In line with the comment on uniformity in the collection building section, it is critical that the basing of models in an army is visually consistent. Since there is a high probability that two of my armies within the same game system will encounter each other on my terrain table, I have gone further and used consistent basing across entire game systems. This doesn’t mean that every base needs to look the same. For example, my 15mm Flames of War WW2 Germans use a basing scheme that includes pieces of grey brick ruins, telephone poles, road signs, hedgehog barriers, static grass, clump foliage and two different colours of grass tuffs. The idea is to present a semi-rural landscape that would fit into most European theatres during mid-war. The UK Airborne army uses a lot of clump foliage with grass tuffs and grey boulders to give the idea of airborne units operating in bocage country in Northern France. The materials and paint schemes are the same so that the two armies wouldn’t look out of place facing each other.
All bases are magnetized but techniques vary. Square based systems such as Flames of War, DBA and Warhammer movement trays use conventional bases with magnetic sheet glued under them. In general the surface to weight ratio for these models is high enough that the magnetic sheet holds the entire base very securely. Skirmish games and models at larger scales tend to have an unfavourable surface to weight ratio so a different approach is required. For 28mm games such as Warhammer 40k, Necromunda, Blood Bowl and Mordheim I use neodymium rare earth magnets. These are extremely strong and will hold even a metal model on a small 25mm base. Many of these games expose the underside of the models (e.g. Mordheim heroes that are “stunned” are placed lying down, etc). Because of this I cover the magnet with vinyl spackle and effectively fill the entire underside of the base. Vinyl spackle dries rock hard and is fairly heavy which helps to stabilize models. Once dry I sand the spackle smooth and paint the underside in black. For game systems with multiple “on the side” states such as Bloodbowl’s “down” and “stunned” I paint a small icon to the bottom of the base to indicate the state.
The exceptions to this magnetization approach are game systems that require custom base sizes. Currently that’s Man-o-War and Epic Armageddon. Epic allows for any kind of base and I prefer the visual impression of round mini-diorama bases rather than the straight line default bases. For this I use fender washers of different diameters. Man-o-War specifies a range of rectangular bases for different ships which I punched those out of sheet iron. In both cases the base isn’t magnetic but sticks extremely well to magnets due to the highly ferrous nature of the base material. Adding extra magnetic sheet to these bases at such a small scale would create a visually unpleasant spacing from the tabletop so this solution is good enough for me.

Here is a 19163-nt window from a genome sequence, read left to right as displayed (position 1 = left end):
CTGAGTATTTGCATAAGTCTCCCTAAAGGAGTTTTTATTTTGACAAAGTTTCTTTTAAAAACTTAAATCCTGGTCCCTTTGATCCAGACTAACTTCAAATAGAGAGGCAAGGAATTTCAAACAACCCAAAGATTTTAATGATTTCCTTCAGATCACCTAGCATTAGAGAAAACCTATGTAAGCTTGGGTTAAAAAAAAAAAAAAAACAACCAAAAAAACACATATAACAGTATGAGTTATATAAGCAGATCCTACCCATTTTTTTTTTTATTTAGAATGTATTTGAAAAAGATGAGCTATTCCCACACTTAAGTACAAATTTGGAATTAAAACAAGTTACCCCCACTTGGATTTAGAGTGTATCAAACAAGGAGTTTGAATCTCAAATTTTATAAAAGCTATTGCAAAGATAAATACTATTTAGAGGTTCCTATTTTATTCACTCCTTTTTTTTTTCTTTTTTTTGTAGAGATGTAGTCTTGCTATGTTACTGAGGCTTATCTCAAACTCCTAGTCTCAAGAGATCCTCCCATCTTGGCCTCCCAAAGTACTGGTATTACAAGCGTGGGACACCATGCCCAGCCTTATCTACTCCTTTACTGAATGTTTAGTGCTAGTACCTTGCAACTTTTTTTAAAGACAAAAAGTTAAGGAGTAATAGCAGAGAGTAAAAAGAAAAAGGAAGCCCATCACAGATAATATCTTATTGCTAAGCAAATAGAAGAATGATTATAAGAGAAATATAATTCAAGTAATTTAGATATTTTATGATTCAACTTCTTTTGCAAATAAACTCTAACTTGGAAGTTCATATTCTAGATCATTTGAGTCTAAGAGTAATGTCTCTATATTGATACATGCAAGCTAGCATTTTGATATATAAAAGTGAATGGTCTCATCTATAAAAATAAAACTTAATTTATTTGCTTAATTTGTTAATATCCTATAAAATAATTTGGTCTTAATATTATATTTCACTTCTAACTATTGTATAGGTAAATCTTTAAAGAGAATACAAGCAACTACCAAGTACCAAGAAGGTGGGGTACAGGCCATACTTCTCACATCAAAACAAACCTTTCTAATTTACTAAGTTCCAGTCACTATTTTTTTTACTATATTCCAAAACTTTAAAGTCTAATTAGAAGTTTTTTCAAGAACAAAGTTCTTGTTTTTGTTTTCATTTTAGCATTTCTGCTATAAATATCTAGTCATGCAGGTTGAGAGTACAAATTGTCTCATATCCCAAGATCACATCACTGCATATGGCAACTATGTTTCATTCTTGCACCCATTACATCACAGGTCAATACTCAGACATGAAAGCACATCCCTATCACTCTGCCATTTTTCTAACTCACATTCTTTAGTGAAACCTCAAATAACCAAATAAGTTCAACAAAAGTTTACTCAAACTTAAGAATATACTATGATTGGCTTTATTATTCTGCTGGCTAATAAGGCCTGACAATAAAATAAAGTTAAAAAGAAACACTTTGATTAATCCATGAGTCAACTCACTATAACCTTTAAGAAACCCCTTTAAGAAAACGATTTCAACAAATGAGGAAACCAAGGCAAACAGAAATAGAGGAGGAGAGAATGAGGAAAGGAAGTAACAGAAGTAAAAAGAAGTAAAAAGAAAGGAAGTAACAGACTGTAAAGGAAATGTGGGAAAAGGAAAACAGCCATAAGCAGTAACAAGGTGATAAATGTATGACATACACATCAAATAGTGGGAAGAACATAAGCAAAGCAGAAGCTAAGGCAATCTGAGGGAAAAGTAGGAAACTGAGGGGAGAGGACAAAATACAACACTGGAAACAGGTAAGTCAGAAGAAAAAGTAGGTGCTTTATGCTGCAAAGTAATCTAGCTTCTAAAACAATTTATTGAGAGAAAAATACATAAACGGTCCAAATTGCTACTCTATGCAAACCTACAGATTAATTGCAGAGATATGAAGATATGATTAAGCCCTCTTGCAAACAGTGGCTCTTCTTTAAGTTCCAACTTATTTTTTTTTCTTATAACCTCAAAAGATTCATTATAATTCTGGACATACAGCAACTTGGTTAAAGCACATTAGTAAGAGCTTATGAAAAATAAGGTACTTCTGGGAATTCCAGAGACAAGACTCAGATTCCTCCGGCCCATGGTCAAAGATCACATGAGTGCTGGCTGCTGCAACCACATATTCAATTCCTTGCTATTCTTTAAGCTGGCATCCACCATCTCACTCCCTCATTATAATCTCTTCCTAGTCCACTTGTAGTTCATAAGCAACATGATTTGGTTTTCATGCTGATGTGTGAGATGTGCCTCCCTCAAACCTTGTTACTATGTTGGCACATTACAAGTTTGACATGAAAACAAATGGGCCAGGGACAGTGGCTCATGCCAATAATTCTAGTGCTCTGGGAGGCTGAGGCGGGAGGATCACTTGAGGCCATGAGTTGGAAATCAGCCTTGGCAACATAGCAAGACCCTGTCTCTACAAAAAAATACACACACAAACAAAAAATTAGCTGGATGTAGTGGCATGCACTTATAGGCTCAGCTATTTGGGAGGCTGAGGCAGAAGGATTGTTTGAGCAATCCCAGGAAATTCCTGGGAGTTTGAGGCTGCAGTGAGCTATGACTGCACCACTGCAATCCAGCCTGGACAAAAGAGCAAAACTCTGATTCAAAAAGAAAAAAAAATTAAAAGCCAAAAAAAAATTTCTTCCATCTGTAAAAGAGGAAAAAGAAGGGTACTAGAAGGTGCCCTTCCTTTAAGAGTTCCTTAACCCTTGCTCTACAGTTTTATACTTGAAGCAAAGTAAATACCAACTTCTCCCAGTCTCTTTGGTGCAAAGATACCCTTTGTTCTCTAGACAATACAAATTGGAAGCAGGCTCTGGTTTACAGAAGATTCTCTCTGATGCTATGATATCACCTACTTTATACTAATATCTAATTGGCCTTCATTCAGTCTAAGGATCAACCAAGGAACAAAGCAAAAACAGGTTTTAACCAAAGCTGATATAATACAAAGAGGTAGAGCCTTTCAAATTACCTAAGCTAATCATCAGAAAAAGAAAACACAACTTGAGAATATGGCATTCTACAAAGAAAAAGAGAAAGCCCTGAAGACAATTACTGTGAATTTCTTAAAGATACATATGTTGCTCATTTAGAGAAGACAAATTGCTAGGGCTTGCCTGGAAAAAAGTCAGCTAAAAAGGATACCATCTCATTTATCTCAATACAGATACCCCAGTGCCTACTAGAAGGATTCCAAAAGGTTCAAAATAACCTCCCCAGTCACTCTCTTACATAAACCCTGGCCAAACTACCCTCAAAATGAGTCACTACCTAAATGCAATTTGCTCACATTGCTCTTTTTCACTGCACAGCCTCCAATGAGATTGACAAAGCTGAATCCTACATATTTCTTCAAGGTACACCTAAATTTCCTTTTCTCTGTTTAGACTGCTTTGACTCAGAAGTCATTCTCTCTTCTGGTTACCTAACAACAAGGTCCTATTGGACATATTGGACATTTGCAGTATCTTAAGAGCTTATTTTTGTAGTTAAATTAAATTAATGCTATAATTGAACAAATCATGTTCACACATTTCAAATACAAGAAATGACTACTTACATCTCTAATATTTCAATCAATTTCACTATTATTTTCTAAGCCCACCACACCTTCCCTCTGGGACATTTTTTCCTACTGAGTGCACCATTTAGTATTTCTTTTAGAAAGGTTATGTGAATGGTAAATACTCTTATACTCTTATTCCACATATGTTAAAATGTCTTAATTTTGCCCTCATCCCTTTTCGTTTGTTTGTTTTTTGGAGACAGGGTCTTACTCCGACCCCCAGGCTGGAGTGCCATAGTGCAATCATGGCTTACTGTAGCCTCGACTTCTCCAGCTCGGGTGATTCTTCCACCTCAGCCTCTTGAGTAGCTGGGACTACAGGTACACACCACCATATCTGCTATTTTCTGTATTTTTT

Conversions and Scratchbuilding
Despite the wealth of different models available today, sometimes you just need to make your own. Or maybe the existing models don’t look as nice as they could, or you are trying to achieve a distinctive look for your force. Regardless of the reason, conversions (making models from multiple unconnected parts) and scratchbuilding (creating completely new models from raw materials) are very common in the wargaming hobby. This section will expand to include a few tutorials documenting my own efforts in this area.
Many model kits these days come with more parts than needed to build a particular configuration of the models. Those excess parts, left-overs from EBay purchases of used models, and other gathered pieces form the “Bitz Box” of a wargaming hobbyist. I have accumulated piles of material for different scales and systems over the years as you can tell from the photos below. I store everything sorted into compartmentalized tackle boxes that are labelled and stacked. The examples below show the “Warhammer Empire” box and the “Epic Armageddon” box. Pretty much every game systems that I ever touched has a box for it and some often have a box per army. Having these resources at hand is a great advantage during the conversion process.
Beyond existing pieces from my Bitz Box(es), I use the usual raw materials of wargaming converters. Various forms of wood (tooth pics, popsicle sticks, balsa wood, etc.), plastic card of different thickness and patterns, metal parts (chains, wire, rod, etc.), magnets of different sizes, and sculpting materials (Green Stuff, putty, etc.). One of the drawer columns in my gaming room is devoted to the store of such materials and the associated tools.